Dr John Comley provides an insight into HT MS-based screening with a focus on future user requirements and preferences.
Promising Drug Combination for Advanced Prostate Cancer
A new drug combination may be effective in treating men with metastatic prostate cancer. Preliminary results of this new approach are encouraging and have led to an ongoing international study being conducted in 196 hospitals worldwide.
A Cellular Symphony Responsible for Autoimmune Disease
Broad Institute researchers have used a novel approach to increase our understanding of the immune system as a whole.
When it Comes to Breast Cancer, Common Pigeon is No Bird Brain
If pigeons went to medical school and specialized in pathology or radiology, they’d be pretty good at distinguishing digitized microscope slides and mammograms of normal vs. cancerous breast tissue, a new study has found.
Editing of LIMS Data Made Faster and More Efficient in Matrix Gemini
The latest version of the Matrix Gemini LIMS (Laboratory Information Management System) from Autoscribe Informatics now provides faster and more efficient editing of LIMS data by eliminating the need for a second editing screen.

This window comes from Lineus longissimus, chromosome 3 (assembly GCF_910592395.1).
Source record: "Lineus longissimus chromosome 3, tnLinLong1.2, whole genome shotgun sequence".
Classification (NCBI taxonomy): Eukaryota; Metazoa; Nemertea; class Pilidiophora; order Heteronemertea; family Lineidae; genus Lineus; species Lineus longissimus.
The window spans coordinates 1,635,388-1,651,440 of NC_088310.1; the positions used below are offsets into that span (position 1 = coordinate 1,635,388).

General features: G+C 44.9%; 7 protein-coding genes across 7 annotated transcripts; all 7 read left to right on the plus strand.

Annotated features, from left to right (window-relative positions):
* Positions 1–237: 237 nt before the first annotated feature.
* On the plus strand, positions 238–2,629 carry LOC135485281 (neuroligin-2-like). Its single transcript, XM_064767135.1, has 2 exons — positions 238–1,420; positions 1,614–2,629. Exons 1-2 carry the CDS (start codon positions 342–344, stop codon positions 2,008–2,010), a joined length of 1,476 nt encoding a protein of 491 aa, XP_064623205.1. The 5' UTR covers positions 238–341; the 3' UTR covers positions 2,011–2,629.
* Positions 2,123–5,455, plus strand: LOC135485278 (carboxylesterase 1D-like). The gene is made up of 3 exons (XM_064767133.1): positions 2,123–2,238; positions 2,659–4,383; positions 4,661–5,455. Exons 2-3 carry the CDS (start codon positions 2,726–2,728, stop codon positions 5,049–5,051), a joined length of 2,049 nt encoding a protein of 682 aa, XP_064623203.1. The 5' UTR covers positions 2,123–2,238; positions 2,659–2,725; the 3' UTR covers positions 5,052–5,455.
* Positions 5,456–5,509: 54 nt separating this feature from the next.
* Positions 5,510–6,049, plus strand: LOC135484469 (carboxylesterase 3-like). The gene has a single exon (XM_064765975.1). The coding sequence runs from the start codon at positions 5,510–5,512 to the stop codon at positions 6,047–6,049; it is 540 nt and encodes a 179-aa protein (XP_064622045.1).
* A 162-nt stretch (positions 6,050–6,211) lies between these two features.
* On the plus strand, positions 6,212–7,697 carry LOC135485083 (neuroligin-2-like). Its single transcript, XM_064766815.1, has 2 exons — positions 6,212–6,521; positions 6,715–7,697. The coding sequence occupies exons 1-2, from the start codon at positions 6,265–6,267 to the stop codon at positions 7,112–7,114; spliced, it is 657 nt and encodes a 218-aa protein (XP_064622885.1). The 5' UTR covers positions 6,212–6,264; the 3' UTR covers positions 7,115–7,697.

University of Edinburgh, Selcia Achieve Key Milestones in Drug Development Program
Scientists from the University of Edinburgh, working with Selcia, have successfully passed the 20-month milestone targets of a 30-month Wellcome Trust SDDi £2.5 million project to design novel treatments for sleeping sickness.
Red Clover Genome to Help Restore Sustainable Farming
The Genome Analysis Centre (TGAC) in collaboration with IBERS, has sequenced and assembled the DNA of red clover to help breeders improve the beneficial traits of this important forage crop.
How a Genetic Locus Protects Adult Blood-Forming Stem Cells
Mammalian imprinted Gtl2 protects adult hematopoietic stem cells by restricting metabolic activity in the cells' mitochondria.
Genetic Basis of Fatal Flu Side Effect Discovered
A group of people with fatal H1N1 flu died after their viral infections triggered a deadly hyperinflammatory disorder in susceptible individuals with gene mutations linked to the overactive immune response, according to a recent study.
New Tech Vastly Improves CRISPR/Cas9 Accuracy
A new CRISPR/Cas9 technology developed by scientists at UMass Medical School is precise enough to surgically edit DNA at nearly any genomic location, while avoiding potentially harmful off-target changes typically seen in standard CRISPR gene editing techniques.
Scroll Up
Scroll Down
Skyscraper Banner

Skyscraper Banner
Go to LabTube
Go to eposters
Access to the latest scientific news
Exclusive articles
Upload and share your posters on ePosters
Latest presentations and webinars
View a library of 1,800+ scientific and medical posters
2,800+ scientific and medical posters
A library of 2,500+ scientific videos on LabTube
4,000+ scientific videos